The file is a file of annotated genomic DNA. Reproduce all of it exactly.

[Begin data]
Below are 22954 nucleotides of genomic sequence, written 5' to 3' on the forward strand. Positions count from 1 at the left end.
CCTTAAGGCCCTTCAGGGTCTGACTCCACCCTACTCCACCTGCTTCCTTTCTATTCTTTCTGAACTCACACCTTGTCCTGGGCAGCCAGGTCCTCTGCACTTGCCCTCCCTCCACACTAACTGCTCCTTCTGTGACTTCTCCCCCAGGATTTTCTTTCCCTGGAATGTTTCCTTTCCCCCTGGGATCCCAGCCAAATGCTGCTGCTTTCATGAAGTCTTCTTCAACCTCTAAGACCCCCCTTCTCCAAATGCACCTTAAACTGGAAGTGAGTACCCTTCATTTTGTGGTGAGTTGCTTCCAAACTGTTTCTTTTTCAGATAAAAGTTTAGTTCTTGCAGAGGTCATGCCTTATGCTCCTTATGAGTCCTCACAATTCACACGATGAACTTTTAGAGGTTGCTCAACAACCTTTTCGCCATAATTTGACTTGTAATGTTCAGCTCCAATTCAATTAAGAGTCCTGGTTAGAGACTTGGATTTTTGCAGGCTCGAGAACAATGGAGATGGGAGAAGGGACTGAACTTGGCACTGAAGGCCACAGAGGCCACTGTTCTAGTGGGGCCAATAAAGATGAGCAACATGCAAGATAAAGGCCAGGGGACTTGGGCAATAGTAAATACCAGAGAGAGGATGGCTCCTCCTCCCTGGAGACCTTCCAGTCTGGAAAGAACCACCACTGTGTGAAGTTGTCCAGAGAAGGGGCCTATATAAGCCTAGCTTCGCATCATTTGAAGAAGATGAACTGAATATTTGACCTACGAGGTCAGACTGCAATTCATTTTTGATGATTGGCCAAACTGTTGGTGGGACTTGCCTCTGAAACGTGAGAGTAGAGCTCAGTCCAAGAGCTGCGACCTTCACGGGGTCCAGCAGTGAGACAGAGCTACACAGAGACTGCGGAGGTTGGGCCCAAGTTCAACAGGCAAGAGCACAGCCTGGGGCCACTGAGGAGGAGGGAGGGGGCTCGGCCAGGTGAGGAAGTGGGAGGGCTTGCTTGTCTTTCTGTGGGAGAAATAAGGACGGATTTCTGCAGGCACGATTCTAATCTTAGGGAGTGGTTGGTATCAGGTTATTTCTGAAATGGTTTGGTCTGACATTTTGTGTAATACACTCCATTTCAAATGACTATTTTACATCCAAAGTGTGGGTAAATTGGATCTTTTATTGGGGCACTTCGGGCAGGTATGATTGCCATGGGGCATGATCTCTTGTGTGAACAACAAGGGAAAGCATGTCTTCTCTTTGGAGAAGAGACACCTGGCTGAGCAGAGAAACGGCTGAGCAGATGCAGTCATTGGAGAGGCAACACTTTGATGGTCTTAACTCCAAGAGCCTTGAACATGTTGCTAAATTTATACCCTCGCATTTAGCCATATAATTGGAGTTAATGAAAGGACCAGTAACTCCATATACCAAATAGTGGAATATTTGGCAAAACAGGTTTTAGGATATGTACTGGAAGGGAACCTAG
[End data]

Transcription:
Below are 22954 nucleotides of genomic sequence, written 5' to 3' on the forward strand. Positions count from 1 at the left end.
CCTTAAGGCCCTTCAGGGTCTGACTCCACCCTACTCCACCTGCTTCCTTTCTATTCTTTCTGAACTCACACCTTGTCCTGGGCAGCCAGGTCCTCTGCACTTGCCCTCCCTCCACACTAACTGCTCCTTCTGTGACTTCTCCCCCAGGATTTTCTTTCCCTGGAATGTTTCCTTTCCCCCTGGGATCCCAGCCAAATGCTGCTGCTTTCATGAAGTCTTCTTCAACCTCTAAGACCCCCCTTCTCCAAATGCACCTTAAACTGGAAGTGAGTACCCTTCATTTTGTGGTGAGTTGCTTCCAAACTGTTTCTTTTTCAGATAAAAGTTTAGTTCTTGCAGAGGTCATGCCTTATGCTCCTTATGAGTCCTCACAATTCACACGATGAACTTTTAGAGGTTGCTCAACAACCTTTTCGCCATAATTTGACTTGTAATGTTCAGCTCCAATTCAATTAAGAGTCCTGGTTAGAGACTTGGATTTTTGCAGGCTCGAGAACAATGGAGATGGGAGAAGGGACTGAACTTGGCACTGAAGGCCACAGAGGCCACTGTTCTAGTGGGGCCAATAAAGATGAGCAACATGCAAGATAAAGGCCAGGGGACTTGGGCAATAGTAAATACCAGAGAGAGGATGGCTCCTCCTCCCTGGAGACCTTCCAGTCTGGAAAGAACCACCACTGTGTGAAGTTGTCCAGAGAAGGGGCCTATATAAGCCTAGCTTCGCATCATTTGAAGAAGATGAACTGAATATTTGACCTACGAGGTCAGACTGCAATTCATTTTTGATGATTGGCCAAACTGTTGGTGGGACTTGCCTCTGAAACGTGAGAGTAGAGCTCAGTCCAAGAGCTGCGACCTTCACGGGGTCCAGCAGTGAGACAGAGCTACACAGAGACTGCGGAGGTTGGGCCCAAGTTCAACAGGCAAGAGCACAGCCTGGGGCCACTGAGGAGGAGGGAGGGGGCTCGGCCAGGTGAGGAAGTGGGAGGGCTTGCTTGTCTTTCTGTGGGAGAAATAAGGACGGATTTCTGCAGGCACGATTCTAATCTTAGGGAGTGGTTGGTATCAGGTTATTTCTGAAATGGTTTGGTCTGACATTTTGTGTAATACACTCCATTTCAAATGACTATTTTACATCCAAAGTGTGGGTAAATTGGATCTTTTATTGGGGCACTTCGGGCAGGTATGATTGCCATGGGGCATGATCTCTTGTGTGAACAACAAGGGAAAGCATGTCTTCTCTTTGGAGAAGAGACACCTGGCTGAGCAGAGAAACGGCTGAGCAGATGCAGTCATTGGAGAGGCAACACTTTGATGGTCTTAACTCCAAGAGCCTTGAACATGTTGCTAAATTTATACCCTCGCATTTAGCCATATAATTGGAGTTAATGAAAGGACCAGTAACTCCATATACCAAATAGTGGAATATTTGGCAAAACAGGTTTTAGGATATGTACTGGAAGGGAACCTAG